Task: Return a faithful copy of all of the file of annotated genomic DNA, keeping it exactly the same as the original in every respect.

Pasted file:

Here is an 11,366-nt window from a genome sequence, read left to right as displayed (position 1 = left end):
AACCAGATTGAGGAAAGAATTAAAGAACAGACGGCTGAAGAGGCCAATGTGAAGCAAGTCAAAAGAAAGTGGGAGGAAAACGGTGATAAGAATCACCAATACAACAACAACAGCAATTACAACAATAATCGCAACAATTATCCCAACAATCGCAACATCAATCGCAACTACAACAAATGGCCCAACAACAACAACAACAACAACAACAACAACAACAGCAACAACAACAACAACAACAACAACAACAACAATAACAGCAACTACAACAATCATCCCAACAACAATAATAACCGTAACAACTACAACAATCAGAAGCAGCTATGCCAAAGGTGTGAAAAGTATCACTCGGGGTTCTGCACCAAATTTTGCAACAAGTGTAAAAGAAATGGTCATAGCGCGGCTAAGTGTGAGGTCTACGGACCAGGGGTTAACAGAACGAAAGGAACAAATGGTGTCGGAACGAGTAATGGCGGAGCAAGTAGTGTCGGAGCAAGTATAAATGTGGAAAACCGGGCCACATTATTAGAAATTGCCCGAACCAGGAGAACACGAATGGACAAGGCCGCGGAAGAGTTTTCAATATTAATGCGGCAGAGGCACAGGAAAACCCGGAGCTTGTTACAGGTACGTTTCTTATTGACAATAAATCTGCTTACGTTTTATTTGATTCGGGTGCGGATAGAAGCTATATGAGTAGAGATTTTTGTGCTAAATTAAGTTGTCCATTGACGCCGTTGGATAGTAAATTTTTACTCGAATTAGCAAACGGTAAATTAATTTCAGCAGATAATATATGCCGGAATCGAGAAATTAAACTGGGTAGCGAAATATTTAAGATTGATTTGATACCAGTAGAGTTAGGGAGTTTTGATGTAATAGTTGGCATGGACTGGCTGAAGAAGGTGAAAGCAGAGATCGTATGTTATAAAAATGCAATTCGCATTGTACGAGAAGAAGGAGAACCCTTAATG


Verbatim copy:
Here is an 11,366-nt window from a genome sequence, read left to right as displayed (position 1 = left end):
AACCAGATTGAGGAAAGAATTAAAGAACAGACGGCTGAAGAGGCCAATGTGAAGCAAGTCAAAAGAAAGTGGGAGGAAAACGGTGATAAGAATCACCAATACAACAACAACAGCAATTACAACAATAATCGCAACAATTATCCCAACAATCGCAACATCAATCGCAACTACAACAAATGGCCCAACAACAACAACAACAACAACAACAACAACAACAGCAACAACAACAACAACAACAACAACAACAACAATAACAGCAACTACAACAATCATCCCAACAACAATAATAACCGTAACAACTACAACAATCAGAAGCAGCTATGCCAAAGGTGTGAAAAGTATCACTCGGGGTTCTGCACCAAATTTTGCAACAAGTGTAAAAGAAATGGTCATAGCGCGGCTAAGTGTGAGGTCTACGGACCAGGGGTTAACAGAACGAAAGGAACAAATGGTGTCGGAACGAGTAATGGCGGAGCAAGTAGTGTCGGAGCAAGTATAAATGTGGAAAACCGGGCCACATTATTAGAAATTGCCCGAACCAGGAGAACACGAATGGACAAGGCCGCGGAAGAGTTTTCAATATTAATGCGGCAGAGGCACAGGAAAACCCGGAGCTTGTTACAGGTACGTTTCTTATTGACAATAAATCTGCTTACGTTTTATTTGATTCGGGTGCGGATAGAAGCTATATGAGTAGAGATTTTTGTGCTAAATTAAGTTGTCCATTGACGCCGTTGGATAGTAAATTTTTACTCGAATTAGCAAACGGTAAATTAATTTCAGCAGATAATATATGCCGGAATCGAGAAATTAAACTGGGTAGCGAAATATTTAAGATTGATTTGATACCAGTAGAGTTAGGGAGTTTTGATGTAATAGTTGGCATGGACTGGCTGAAGAAGGTGAAAGCAGAGATCGTATGTTATAAAAATGCAATTCGCATTGTACGAGAAGAAGGAGAACCCTTAATG